Ka'b ibn al-Ashraf

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Ka'b ibn al-Ashraf
Born
Ka'b ibn al-Ashraf

Diedc. 624 CE
Cause of deathAssassinated by Muhammad ibn Maslamah in the order of Muhammad
NationalityJewish
Banu Qurayza

Ka'b ibn al-Ashraf (Arabic: كعب بن الاشرف‎; died c. 624) was, according Islamic texts, a Jewish leader and poet in Medina.[1] He was killed on the order of the Islamic prophet Muhammad after the Battle of Badr.[2]

Biography[edit]

Ka'b was born to a father from the Arab Tayy tribe and a mother from the Jewish Banu Nadir tribe. His father having died early, Ka'b was brought up in his mother's family and in her faith.[3] He was recognized as belonging to his mother's tribe, in which he was one of the leading men.[4]:18–19

The order to kill Ka'b is mentioned in numerous hadiths. Muhammad made it clear to his companions that he wished Ka'b killed, saying, "Who is willing to kill Ka’b bin Al-Ashraf who has hurt Allah and His Apostle?"[5] Muhammad bin Maslama volunteered and was aided by several others, including Ka‘b’s foster brother, Abu Na'ila. Ibn Maslamah was troubled that this assassination would involve lying to Ka'b, but Muhammad gave him a dispensation to do so.[6] They took Ka'b out for a walk late at night and killed him.[7]

Interpretation[edit]

Many authors have ascribed evil deeds to Ka'b, with questionable veracity.[3] According to the Encyclopaedia of Islam, following the victory of the Muslims over the Quraysh in the Battle of Badr, in March 624, Ka'b was angry at the execution of a number of Meccan notables who had been captured after that battle.[7] According to some Islamic commentators, Muhammad called upon his followers to kill Ka'b because the latter had "provoked [the] Quraysh against Muhammad" by bewailing Quraysh victims of the Battle in a poem, returning shortly thereafter to Medina to composed amatory verses of an insulting nature about the Muslim women.[4]:18–19[2][6]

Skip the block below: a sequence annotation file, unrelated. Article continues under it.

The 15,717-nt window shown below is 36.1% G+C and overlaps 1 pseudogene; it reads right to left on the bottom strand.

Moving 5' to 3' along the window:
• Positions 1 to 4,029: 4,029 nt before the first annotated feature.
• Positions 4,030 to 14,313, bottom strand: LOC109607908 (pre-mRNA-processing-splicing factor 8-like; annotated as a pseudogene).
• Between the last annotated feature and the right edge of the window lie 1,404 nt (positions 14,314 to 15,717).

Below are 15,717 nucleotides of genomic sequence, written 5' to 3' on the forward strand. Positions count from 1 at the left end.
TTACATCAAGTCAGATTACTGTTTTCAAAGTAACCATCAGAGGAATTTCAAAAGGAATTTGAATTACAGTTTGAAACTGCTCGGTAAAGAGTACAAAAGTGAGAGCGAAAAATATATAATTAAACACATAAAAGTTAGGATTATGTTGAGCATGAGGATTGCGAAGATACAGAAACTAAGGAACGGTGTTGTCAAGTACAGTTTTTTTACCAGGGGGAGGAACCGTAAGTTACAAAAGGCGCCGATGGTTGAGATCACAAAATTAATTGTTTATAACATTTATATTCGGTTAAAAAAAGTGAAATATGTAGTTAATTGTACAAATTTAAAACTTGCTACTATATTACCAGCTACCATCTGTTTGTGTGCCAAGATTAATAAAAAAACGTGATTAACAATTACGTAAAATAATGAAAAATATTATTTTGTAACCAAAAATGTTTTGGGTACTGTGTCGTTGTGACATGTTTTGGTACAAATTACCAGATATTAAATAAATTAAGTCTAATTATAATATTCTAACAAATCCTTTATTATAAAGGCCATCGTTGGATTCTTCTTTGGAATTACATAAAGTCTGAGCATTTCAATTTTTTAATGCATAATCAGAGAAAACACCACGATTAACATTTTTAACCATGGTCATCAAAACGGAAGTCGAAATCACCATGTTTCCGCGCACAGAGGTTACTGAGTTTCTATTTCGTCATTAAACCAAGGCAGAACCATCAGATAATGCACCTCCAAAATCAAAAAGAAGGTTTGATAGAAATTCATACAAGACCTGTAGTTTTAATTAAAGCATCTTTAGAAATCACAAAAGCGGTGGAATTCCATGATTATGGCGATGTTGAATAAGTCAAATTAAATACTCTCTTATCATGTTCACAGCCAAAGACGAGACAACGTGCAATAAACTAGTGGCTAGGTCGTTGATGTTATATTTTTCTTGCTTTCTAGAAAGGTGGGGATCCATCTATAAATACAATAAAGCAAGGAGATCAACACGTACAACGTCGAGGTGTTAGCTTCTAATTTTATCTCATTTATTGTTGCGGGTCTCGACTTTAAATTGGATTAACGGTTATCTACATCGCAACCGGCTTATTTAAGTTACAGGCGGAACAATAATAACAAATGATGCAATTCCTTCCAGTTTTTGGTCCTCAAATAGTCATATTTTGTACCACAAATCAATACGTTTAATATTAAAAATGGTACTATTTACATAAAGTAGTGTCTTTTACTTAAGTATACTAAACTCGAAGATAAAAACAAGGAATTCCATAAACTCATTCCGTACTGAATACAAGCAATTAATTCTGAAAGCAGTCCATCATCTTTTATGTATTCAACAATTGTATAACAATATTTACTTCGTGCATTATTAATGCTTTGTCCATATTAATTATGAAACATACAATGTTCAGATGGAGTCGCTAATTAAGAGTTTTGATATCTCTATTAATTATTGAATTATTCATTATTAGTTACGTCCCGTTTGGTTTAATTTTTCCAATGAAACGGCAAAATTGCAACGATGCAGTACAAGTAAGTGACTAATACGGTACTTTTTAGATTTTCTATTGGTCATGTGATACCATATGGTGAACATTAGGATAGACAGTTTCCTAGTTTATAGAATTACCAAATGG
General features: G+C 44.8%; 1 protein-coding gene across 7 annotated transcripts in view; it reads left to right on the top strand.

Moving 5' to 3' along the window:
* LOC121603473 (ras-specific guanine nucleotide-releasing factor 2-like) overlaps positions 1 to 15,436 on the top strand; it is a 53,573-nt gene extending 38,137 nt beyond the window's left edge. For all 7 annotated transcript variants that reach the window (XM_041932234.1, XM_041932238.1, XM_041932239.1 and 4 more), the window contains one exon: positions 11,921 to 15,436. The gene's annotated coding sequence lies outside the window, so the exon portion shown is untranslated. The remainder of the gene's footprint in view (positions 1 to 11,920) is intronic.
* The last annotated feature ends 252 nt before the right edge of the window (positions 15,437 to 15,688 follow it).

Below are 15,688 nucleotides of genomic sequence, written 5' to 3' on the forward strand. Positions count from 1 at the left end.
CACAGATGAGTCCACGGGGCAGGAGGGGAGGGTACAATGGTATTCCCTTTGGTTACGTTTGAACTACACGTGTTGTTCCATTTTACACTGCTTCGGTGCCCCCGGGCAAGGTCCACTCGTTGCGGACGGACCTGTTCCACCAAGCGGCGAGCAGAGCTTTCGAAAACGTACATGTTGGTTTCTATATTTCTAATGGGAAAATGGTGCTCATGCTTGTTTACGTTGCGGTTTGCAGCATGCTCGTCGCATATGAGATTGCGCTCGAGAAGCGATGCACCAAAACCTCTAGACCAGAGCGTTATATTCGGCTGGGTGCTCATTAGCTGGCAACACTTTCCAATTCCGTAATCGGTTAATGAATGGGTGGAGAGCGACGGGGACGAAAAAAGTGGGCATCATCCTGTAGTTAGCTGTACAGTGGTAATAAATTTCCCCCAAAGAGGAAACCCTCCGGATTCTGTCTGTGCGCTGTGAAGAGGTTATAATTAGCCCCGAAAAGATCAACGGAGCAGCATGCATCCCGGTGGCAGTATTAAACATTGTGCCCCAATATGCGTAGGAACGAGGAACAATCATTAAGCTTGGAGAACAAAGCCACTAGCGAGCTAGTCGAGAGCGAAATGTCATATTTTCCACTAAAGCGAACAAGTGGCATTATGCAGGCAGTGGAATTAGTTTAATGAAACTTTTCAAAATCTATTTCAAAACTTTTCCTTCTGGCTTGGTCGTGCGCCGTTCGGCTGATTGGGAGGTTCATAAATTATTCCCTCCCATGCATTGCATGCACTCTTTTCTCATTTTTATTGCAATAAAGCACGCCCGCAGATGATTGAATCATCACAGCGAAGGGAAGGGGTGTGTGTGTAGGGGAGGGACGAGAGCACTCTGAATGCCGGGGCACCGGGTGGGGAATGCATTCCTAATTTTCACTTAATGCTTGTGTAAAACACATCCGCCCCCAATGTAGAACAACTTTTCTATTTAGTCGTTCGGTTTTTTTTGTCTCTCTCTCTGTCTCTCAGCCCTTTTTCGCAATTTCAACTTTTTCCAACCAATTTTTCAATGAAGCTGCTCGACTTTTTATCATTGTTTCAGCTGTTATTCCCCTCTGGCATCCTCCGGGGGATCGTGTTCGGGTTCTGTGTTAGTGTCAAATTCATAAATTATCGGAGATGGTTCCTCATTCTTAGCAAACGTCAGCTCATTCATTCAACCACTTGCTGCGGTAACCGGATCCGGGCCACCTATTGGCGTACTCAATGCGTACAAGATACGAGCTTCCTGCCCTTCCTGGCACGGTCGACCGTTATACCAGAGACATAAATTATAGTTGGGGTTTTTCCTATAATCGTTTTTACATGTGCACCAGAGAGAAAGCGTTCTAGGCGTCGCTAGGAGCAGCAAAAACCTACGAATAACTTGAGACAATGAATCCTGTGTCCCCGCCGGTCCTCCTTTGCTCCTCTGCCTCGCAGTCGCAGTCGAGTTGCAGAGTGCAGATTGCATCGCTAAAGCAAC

Ibn Hisham's biography of Muhammad reports Ka'b as saying "By Allah, if Muhammad has indeed struck down those people, then it were better to be buried in the earth than to walk upon it!"[6]

Other sources state that the reason for killing of Ka'b was that he had plotted with a group of Jews to kill Muhammad. The writings of the later commentators such as al-Zamakhshari, al-Tabarsi, al-Razi, al-Baydawi, and al-Asqalani provide another distinct report according to which Ka'b was killed because Gabriel had informed Muhammad about a treaty signed by himself and Aba Sufyan creating an alliance between the Quraysh and forty Jews against Muhammad during Ka'b's visit to Mecca.[2]:66[8] According to Uri Rubin, some allusions to the existence of an anti-Muslim treaty between Quraysh and Ibn al-Ashraf may be found in the earlier sources.[2]:65–71

On some accounts, Huyayy bin Akhtab of Banu Nadir tribe had earlier refused to pay blood money for the murder of two Muslims and Abd-Allah bin Ubayy had planned along with allied nomads to attack Muhammad.[4]:211–212 Muhammad besieged the Banu Nadir and ordered the tribe to leave Medina within ten days. The tribe at first decided to comply, but certain people from Medina who were not believers offered to help Banu al-Nadir fight the Muslims.[9] Huyayy ibn Akhtab, despite opposition from within the tribe, decided to fight, a fight which ended with their surrender although they were allowed to leave and take what possessions they could carry on their camels, with the exception of their weapons which they had to leave behind.[10]

Further reading[edit]

Ehsan Roohi, The Murder of the Jewish Chieftain Ka‘b b. al-Ashraf: A Re-examination, Journal of the Royal Asiatic Society , Volume 31 , Issue 1 , January 2021 , pp. 103 - 124

Esat Ayyıldız, Ka‘b b. el-Eşref’in Arap-Yahudi Edebiyatındaki Şiirleri, Güncel Filoloji Çalışmaları, Lyon: Livre de Lyon, 2020. s.1-28.

See also[edit]

References[edit]

  1. ^ Ibn Sallâm al-Jumahî [fr] quotes his name among eight names of Arab poets of Jewish religion, in his Tabaqat ashooara.[citation needed]
  2. ^ a b c d Rubin, Uri (1990). "The Assassination of Kaʿb b. al-Ashraf". Oriens. 32: 66. doi:10.2307/1580625. JSTOR 1580625.
  3. ^ a b  Gottheil, Richard; Hirschfeld, Hartwig (1904). "Ka'b ibn al-Ashraf". In Singer, Isidore; et al. (eds.). The Jewish Encyclopedia. 7. New York: Funk & Wagnalls. p. 400.
  4. ^ a b c Montgomery Watt, W. (1956). Muhammad at Medina. Oxford: The Clarendon Press. OCLC 458879357.
  5. ^ Sahih al-Bukhari, 4:52:270
  6. ^ a b c Stillman, Norman (1979). The Jews of Arab Lands: A History and Source Book. Jewish Publication Society (Translation of Ibn Hisham's al-Sira al-Nabawiyya). Jewish Publication Society. pp. 124–127. ISBN 978-0-8276-0116-1.
  7. ^ a b Montgomery Watt, W. "Ka'b ibn al-Ashraf". Encyclopaedia of Islam (Online ed.). Brill Academic Publishers. ISSN 1573-3912.
  8. ^ Ibn Hajar al-Asqalani (2005). "Fath al-Bari". Kitab al-Maghazi (in Arabic). 9. Dar Taybah. p. 96. وأخرج ابن عائذ من طريق الكلبي أن كعب بن الأشرف قدم على مشركي قريش فحالفهم عند أستار الكعبة على قتال المسلمين
  9. ^ "The earliest biography of Muhammad, by Ibn Ishaq". Archived from the original on 25 June 2004.
  10. ^ Montgomery Watt, W. "Nadir, Banu 'l". Encyclopaedia of Islam (Online ed.). Brill Academic Publishers. ISSN 1573-3912.